* Magical Realism novels from classics to contemporaries
* Modern myths and surrealist romances
* Masterpieces of the genre from around the world
Fiction is always a work of the imagination. It was only with the relatively recent dominance of the realist style that the category of “magical realism” became a necessary genre. At once futuristic and recalling the oldest and most universal strains of literature, magical realism is a catch-all for deep, literary works that transcend the realist mode. Bordering fable on one side and science-fiction on the other, Magical Realist novels often include modern takes on mythological themes, surrealist novels and ghost stories. Here are 10 of our favorite magical realism novels of all time.
1. Like Water from Chocolate
Laura Esquivel’s first novel melts together elements of romance and fairy tale, including generations of culture in a kind of literary soap opera form. Like many classic novels, it’s organized in installments. But of course you can also read it all at once, and many find it deliciously hard to put down.
2. Song of Solomon
Toni Morrison’s perennial classic is more than just required reading; it’s a beautiful story and one of America’s most relevant contributions to the literary culture of the world.
3. House of Spirits
Isabel Allende is one of the most prolific authors of magical realism, and her first novel, House of Spirits is one of the defining works of the genre. Spanning several decades and three generations, this book brings together mysticism and everyday life, the personal and the political, in a story that has become an essential touchstone of culture.
4. Kafka on the Shore
One of Haruki Murakami’s most inventive and original works, Kafka on the Shore is a great intro to Murakami’s unique and complex world where literature takes on the musical power of motif and potent mythological traditions. This, combined with details of popular culture weave together breathtakingly intricate yet gripping stories.
5. One Hundred Years of Solitude
Long considered one of the 20th century’s most important authors, Gabriel Garcia Marquez is a master of magical realism, and One Hundred Years of Solitude – arguably his most famous work – is one of the books for which the term “magical realism” itself was first coined. Spanning seven generations in the town of Macondo, Colombia, it embodies the wide-reaching and profoundly interwoven stories that can only be told in the form of a magical realist work.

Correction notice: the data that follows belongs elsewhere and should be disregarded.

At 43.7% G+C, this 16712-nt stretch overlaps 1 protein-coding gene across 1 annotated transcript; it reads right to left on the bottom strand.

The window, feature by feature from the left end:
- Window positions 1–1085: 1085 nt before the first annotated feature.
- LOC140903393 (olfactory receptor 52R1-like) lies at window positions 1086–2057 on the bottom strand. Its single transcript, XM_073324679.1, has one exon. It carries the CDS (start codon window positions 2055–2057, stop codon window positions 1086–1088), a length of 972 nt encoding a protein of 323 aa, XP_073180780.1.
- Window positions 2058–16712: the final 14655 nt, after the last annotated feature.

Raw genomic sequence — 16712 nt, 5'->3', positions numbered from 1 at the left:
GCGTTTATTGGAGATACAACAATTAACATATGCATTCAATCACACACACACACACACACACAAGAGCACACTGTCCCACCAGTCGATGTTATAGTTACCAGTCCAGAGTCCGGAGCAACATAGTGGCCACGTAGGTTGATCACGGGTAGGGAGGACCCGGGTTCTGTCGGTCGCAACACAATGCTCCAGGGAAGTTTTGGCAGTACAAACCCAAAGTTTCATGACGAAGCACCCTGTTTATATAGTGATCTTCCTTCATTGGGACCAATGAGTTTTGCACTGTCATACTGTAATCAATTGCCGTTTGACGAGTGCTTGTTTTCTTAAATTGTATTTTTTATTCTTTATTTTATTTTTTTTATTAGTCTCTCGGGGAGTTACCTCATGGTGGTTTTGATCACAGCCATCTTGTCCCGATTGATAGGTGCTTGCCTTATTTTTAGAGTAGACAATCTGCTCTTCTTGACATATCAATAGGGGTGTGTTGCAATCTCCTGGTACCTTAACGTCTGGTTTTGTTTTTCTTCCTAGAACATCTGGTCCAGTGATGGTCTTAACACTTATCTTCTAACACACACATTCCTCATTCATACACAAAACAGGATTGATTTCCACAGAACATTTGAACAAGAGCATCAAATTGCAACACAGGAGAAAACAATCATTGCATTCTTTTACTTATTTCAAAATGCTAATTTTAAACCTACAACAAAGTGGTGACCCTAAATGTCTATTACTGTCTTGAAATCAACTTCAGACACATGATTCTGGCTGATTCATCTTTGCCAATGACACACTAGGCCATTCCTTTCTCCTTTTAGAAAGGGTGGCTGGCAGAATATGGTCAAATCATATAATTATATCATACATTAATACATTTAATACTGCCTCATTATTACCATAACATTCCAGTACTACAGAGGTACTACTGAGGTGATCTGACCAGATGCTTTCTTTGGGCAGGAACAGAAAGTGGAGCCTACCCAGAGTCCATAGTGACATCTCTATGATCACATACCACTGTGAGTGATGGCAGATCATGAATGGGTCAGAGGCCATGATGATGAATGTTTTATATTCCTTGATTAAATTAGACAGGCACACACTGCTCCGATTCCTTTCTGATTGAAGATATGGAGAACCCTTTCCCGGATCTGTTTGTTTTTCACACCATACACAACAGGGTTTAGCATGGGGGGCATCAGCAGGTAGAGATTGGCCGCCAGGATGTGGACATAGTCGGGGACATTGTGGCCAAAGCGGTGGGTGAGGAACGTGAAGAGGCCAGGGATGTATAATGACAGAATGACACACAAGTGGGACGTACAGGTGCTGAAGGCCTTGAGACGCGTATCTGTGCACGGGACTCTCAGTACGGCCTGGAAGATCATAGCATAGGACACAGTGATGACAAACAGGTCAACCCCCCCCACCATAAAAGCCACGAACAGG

6. The Time Traveler’s Wife
An artist and a time traveling librarian live out a love story for the ages in this beloved 2003 bestselling first novel from Audrey Nifflinger (adapted into a film starring Rachel McAdams in 2009.) The Time Traveler’s Wife is a contemporary magical realist book that brings the classic grand themes and big ideas of the genre into a modern form.
7. The Girl with Glass Feet
Recalling classic fairy tales and Hans Christian Andersen, this 2011 novel drew wide praise for being both magical and grounded. Taking place on a remote, ice-bound set of islands that evoke a timeless sense of mythical loss and longing, it tells a love story starring a girl seeking a cure for the mysterious condition that is slowly turning her into glass.
8. The Satanic Verses
More than just the novel that nearly got Salman Rushdie killed, The Satanic Verses is a modern day epic, and one of the most important novels of our time. Mixing magical realism with postmodernism and recalling the scope and ambition of high modernist novels, the book chronicles the mystical tale of two Indian actors who fall to earth and find themselves transformed into living symbols of creation and destruction.
9. The Library of Babel and Other Stories
Jorge Louis Borges, one of the most towering figures of 20th century world literature, is perhaps the foremost representative of the mythical-fabulist school of magical realism. This collection includes some of his most famous works including the masterpiece “The Library of Babel,” which might be the most concise thing ever written about the problem of consciousness and the search for the infinite.
10. Midnight’s Children
Midnight’s Children, often considered Salman Rushdie’s masterpiece, is a prime example of how magical realism is uniquely able to unite the personal and the cosmic. Born on the stroke of midnight August 15, 1947, the very instant of India’s independence as a country, Saleem Sinai is both an individual and an embodiment of history itself, finding as he lives his life that he is bound to the life of his country with a link that recalls some of the oldest forms of “magic.”